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The Benefits of Weighted Blankets for Williams Syndrome

Williams Syndrome is a genetic condition that is present at birth and can affect anyone. It is characterized by medical problems, including cardiovascular disease, developmental delays, and learning disabilities. These occur side by side with striking verbal abilities, highly social personalities and an affinity for music.

Using a weighted blanket can comfort someone with Williams Syndrome by replicating deep pressure touch stimulation. Mosaic Weighted Blankets® are made with weights and high-quality fabric to relax the users as if they were being held by a loved one.

Productivity and daily functioning tend to become an issue when someone with Willams Syndrome has difficulty getting much-needed restorative sleep. Without recuperative rest, a sufferer’s daytime hours can be plagued with emotional stress, loss of productivity, and fatigue.

Mosaic Weighted Blankets®soothe the spirit and body by encouraging serotonin production. When serotonin breaks down and changes to melatonin, our bodies respond by gently falling into a deep, restful sleep. Maintaining sleep for the entire night is healthy for everyone involved and makes the daytime occurrences easier to deal with.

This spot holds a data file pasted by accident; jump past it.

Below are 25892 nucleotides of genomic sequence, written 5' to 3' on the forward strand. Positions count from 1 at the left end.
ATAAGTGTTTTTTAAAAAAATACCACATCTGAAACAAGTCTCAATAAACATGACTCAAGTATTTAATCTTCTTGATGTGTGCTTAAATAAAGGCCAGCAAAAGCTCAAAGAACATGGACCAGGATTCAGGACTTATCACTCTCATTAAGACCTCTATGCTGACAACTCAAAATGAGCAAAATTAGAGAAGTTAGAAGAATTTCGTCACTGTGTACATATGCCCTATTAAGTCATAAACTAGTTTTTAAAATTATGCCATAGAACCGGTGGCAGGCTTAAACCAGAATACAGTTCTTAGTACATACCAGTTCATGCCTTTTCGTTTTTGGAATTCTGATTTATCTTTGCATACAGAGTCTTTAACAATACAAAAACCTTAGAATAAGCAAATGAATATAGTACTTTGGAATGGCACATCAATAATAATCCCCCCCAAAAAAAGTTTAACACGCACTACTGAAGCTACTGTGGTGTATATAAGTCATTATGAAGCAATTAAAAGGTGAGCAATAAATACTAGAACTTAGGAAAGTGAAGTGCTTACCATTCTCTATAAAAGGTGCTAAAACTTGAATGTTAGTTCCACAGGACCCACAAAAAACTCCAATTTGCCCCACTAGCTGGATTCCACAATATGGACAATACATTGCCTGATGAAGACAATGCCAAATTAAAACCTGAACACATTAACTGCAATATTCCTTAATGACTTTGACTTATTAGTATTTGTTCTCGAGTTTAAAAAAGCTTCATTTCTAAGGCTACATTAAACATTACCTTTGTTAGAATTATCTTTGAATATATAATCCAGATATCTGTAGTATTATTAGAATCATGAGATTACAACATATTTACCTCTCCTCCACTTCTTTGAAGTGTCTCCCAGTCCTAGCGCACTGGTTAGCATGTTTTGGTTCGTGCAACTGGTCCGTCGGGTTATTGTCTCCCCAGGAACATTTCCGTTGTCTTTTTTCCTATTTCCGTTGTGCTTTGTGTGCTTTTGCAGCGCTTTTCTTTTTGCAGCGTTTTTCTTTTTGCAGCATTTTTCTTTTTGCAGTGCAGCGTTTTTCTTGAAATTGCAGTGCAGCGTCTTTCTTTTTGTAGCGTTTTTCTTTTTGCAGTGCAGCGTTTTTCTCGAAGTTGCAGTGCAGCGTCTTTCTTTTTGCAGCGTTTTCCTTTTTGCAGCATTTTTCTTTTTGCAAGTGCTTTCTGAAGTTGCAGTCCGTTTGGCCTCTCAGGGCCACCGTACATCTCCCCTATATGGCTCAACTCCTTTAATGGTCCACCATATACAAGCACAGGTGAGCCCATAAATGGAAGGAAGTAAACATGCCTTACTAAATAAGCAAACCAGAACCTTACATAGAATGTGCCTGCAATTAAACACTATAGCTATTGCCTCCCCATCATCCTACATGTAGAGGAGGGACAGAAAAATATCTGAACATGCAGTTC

WS affects 1 in 10,000 people worldwide – an estimated 20,000 to 30,000 people in the United States. It is known to occur equally in both males and females and in every culture.

Unlike disorders that can make connecting with your child difficult, children with WS tend to be social, friendly and endearing.  Parents often say the joy and perspective a child with WS brings into their lives had been unimaginable. But there are major struggles as well. Many babies have life-threatening cardiovascular problems. Children with WS need costly and ongoing medical care, and early interventions (such as speech or occupational therapy) that may not be covered by insurance or state funding.

As they grow, they struggle with things like spatial relations, numbers and abstract reasoning, which can make daily tasks a challenge. And as adults, most people with WS need supportive housing to live to their fullest potential. Many adults with WS contribute to their communities as volunteers or paid employees, for example, working at senior homes and libraries or as store greeters or veterinary aides.